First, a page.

This new 20-stamp pane from the U.S. Postal Service celebrates NASA’s seven-year OSIRIS-REx mission to study and map the asteroid Bennu and return a sample of the surface to Earth in September 2023. This is the first pristine sample of an asteroid collected by the United States, and it will help scientists learn how our solar system formed.
The stamp artwork shows the capsule containing the sample parachuting to the Utah Test and Training Range, a U.S. Department of Defense facility in the desert. A depiction of Bennu’s surface appears at the bottom of the pane’s selvage with outer space above — deep blue and dappled with celestial bodies. A view of the asteroid is in the upper right corner.
OSIRIS-REx left Earth aboard a rocket launched from Cape Canaveral, FL, on Sept. 8, 2016, then orbited the sun for a year before passing close to Earth for a gravity assist. The spacecraft arrived in the asteroid’s vicinity in December 2018 and got to work. With its special cameras and spectrometers, it began photographing and mapping Bennu’s surface to determine the best site from which to collect samples.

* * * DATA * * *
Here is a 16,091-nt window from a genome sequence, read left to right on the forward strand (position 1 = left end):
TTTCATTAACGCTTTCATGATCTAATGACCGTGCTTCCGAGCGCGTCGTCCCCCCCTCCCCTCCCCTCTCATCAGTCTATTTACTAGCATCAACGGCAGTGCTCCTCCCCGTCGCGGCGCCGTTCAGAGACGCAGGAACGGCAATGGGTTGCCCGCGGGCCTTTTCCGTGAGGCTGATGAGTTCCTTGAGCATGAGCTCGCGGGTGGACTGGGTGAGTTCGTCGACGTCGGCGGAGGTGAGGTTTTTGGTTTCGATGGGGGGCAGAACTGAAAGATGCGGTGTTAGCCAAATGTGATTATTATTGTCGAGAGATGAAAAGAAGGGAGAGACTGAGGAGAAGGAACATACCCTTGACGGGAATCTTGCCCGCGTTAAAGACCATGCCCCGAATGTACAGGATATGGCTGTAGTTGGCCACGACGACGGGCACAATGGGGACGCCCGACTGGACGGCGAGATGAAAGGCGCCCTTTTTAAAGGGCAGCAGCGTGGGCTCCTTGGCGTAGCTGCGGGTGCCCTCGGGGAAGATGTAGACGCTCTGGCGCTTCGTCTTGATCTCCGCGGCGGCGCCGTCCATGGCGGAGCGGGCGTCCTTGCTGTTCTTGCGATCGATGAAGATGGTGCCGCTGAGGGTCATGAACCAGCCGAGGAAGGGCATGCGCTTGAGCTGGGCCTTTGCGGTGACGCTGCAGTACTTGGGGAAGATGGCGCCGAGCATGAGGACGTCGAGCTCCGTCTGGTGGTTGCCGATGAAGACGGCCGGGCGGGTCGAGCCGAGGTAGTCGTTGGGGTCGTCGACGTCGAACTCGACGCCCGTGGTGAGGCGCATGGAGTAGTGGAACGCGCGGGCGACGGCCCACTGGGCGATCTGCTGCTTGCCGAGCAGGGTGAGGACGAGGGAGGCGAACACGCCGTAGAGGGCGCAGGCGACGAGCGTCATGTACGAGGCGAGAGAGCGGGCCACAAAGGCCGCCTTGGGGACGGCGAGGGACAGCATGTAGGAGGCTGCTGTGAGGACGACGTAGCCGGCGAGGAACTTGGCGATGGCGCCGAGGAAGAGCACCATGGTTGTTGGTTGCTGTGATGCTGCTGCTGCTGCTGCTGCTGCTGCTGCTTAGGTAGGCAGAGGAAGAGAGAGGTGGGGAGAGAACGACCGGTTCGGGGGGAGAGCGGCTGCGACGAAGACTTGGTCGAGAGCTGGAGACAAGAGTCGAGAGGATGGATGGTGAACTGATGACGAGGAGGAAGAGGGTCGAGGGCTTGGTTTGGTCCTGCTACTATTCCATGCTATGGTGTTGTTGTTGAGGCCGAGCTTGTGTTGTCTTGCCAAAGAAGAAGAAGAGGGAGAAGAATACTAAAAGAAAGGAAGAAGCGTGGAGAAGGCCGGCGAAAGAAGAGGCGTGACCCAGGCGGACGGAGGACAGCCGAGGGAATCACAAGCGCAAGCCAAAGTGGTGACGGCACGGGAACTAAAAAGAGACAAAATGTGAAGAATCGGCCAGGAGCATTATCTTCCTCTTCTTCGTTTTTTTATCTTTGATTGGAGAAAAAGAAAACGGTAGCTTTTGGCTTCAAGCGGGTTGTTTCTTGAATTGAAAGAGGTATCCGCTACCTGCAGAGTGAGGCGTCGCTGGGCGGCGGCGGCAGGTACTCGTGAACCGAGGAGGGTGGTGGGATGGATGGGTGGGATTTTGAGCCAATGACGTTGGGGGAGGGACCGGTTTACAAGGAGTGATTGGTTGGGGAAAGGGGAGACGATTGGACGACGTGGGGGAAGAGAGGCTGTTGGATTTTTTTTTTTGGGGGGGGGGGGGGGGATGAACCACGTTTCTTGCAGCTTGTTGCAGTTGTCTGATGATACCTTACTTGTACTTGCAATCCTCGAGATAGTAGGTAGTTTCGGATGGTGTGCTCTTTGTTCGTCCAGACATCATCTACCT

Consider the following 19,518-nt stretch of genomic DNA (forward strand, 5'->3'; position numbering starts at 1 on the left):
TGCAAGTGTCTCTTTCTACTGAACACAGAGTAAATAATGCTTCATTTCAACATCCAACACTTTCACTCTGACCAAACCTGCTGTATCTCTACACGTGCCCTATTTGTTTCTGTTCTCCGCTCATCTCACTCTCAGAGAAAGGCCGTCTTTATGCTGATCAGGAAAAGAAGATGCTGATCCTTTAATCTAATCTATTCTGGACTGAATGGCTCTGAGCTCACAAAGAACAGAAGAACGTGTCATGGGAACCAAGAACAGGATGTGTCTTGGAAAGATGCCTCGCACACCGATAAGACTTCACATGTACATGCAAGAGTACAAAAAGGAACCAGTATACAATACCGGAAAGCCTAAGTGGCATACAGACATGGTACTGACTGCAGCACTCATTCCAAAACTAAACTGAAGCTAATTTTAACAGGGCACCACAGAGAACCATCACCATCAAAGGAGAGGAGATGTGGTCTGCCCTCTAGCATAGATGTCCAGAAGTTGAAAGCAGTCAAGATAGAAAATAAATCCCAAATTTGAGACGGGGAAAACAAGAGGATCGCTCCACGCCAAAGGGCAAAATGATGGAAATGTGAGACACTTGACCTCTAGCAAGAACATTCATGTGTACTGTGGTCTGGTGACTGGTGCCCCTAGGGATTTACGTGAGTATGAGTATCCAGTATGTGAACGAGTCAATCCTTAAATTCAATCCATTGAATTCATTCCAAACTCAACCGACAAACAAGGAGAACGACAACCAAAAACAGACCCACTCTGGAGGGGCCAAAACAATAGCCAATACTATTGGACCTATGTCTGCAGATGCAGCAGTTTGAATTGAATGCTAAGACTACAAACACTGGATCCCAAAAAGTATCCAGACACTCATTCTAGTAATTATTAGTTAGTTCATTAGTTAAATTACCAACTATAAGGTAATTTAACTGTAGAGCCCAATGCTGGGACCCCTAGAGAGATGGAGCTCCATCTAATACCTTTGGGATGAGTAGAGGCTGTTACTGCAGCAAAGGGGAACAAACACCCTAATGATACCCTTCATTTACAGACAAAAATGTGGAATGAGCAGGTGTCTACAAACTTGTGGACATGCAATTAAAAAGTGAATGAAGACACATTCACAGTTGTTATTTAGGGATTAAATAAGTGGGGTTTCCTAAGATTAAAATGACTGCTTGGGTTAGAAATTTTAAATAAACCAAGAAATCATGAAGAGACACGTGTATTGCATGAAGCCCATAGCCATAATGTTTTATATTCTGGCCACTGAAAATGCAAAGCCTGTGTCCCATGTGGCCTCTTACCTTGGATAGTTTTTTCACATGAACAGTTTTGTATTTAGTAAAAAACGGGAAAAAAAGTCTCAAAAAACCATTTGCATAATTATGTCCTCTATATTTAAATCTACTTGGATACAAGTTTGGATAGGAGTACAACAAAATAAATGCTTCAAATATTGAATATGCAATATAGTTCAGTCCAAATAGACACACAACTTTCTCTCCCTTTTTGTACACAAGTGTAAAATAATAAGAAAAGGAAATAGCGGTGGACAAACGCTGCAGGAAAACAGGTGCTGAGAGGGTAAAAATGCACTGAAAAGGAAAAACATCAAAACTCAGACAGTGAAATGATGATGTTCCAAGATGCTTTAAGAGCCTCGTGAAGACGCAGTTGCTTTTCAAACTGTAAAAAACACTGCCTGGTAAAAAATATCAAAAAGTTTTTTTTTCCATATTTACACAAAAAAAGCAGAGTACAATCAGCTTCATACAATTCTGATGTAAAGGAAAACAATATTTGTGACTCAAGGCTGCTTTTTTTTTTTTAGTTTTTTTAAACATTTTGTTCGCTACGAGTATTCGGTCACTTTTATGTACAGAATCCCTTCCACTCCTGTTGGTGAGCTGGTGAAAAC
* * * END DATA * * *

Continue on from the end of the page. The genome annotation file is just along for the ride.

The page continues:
The time for the rendezvous arrived in October 2020. To carry out its task, the spacecraft did not actually land on the asteroid but instead slowly descended toward the surface and extended a robotic arm. A collection device at the hand-end of the arm then released a sudden puff of nitrogen gas that sent up a cloud of dust and rocks from Bennu’s surface. More than 2 ounces of these materials were captured in a special container in the collection device, which then closed and retracted into the spacecraft. On May 10, 2021, OSIRIS-REx began its flight back toward Earth. Its container of asteroid dust and rocks, enclosed in a special capsule, will parachute to the Utah desert on Sept. 24, 2023.
Alan Dingman illustrated the stamp and pane, basing his work on images supplied by NASA. Antonio Alcalá, an art director for USPS, designed the stamp and pane.